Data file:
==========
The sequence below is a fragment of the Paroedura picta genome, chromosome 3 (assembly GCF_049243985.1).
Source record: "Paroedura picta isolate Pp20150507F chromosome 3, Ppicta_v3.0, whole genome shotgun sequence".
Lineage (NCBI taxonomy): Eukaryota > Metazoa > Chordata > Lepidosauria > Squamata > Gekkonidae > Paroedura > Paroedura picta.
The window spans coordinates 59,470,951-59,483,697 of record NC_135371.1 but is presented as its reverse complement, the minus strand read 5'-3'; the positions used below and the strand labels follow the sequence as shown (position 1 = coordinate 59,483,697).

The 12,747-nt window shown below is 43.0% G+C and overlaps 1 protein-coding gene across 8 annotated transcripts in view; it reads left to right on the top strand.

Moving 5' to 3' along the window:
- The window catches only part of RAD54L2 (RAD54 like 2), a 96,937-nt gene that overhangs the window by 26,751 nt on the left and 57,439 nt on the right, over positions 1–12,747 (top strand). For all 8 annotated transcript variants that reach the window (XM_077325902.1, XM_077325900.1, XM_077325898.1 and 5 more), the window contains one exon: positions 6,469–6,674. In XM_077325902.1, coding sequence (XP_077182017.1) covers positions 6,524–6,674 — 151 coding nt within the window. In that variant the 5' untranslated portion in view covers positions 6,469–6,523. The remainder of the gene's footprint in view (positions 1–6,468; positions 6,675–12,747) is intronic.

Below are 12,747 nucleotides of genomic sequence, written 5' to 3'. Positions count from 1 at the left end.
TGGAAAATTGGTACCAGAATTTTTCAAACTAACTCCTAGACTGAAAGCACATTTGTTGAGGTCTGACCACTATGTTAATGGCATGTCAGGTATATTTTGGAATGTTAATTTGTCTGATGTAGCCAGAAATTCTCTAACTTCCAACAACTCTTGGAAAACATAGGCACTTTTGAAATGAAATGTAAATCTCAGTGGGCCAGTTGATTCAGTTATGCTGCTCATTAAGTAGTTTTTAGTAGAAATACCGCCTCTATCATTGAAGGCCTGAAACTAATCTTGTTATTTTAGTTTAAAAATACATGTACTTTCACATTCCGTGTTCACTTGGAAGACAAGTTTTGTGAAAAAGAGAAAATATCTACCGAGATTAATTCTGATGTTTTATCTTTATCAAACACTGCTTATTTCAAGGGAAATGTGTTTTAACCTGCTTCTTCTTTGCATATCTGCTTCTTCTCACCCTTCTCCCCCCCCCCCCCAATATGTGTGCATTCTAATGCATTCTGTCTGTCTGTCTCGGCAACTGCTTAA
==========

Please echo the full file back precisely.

The sequence below is a fragment of the Paroedura picta genome, chromosome 3 (assembly GCF_049243985.1).
Source record: "Paroedura picta isolate Pp20150507F chromosome 3, Ppicta_v3.0, whole genome shotgun sequence".
Lineage (NCBI taxonomy): Eukaryota > Metazoa > Chordata > Lepidosauria > Squamata > Gekkonidae > Paroedura > Paroedura picta.
The window spans coordinates 59,470,951-59,483,697 of record NC_135371.1 but is presented as its reverse complement, the minus strand read 5'-3'; the positions used below and the strand labels follow the sequence as shown (position 1 = coordinate 59,483,697).

The 12,747-nt window shown below is 43.0% G+C and overlaps 1 protein-coding gene across 8 annotated transcripts in view; it reads left to right on the top strand.

Moving 5' to 3' along the window:
- The window catches only part of RAD54L2 (RAD54 like 2), a 96,937-nt gene that overhangs the window by 26,751 nt on the left and 57,439 nt on the right, over positions 1–12,747 (top strand). For all 8 annotated transcript variants that reach the window (XM_077325902.1, XM_077325900.1, XM_077325898.1 and 5 more), the window contains one exon: positions 6,469–6,674. In XM_077325902.1, coding sequence (XP_077182017.1) covers positions 6,524–6,674 — 151 coding nt within the window. In that variant the 5' untranslated portion in view covers positions 6,469–6,523. The remainder of the gene's footprint in view (positions 1–6,468; positions 6,675–12,747) is intronic.

Below are 12,747 nucleotides of genomic sequence, written 5' to 3'. Positions count from 1 at the left end.
TGGAAAATTGGTACCAGAATTTTTCAAACTAACTCCTAGACTGAAAGCACATTTGTTGAGGTCTGACCACTATGTTAATGGCATGTCAGGTATATTTTGGAATGTTAATTTGTCTGATGTAGCCAGAAATTCTCTAACTTCCAACAACTCTTGGAAAACATAGGCACTTTTGAAATGAAATGTAAATCTCAGTGGGCCAGTTGATTCAGTTATGCTGCTCATTAAGTAGTTTTTAGTAGAAATACCGCCTCTATCATTGAAGGCCTGAAACTAATCTTGTTATTTTAGTTTAAAAATACATGTACTTTCACATTCCGTGTTCACTTGGAAGACAAGTTTTGTGAAAAAGAGAAAATATCTACCGAGATTAATTCTGATGTTTTATCTTTATCAAACACTGCTTATTTCAAGGGAAATGTGTTTTAACCTGCTTCTTCTTTGCATATCTGCTTCTTCTCACCCTTCTCCCCCCCCCCCCCAATATGTGTGCATTCTAATGCATTCTGTCTGTCTGTCTCGGCAACTGCTTAA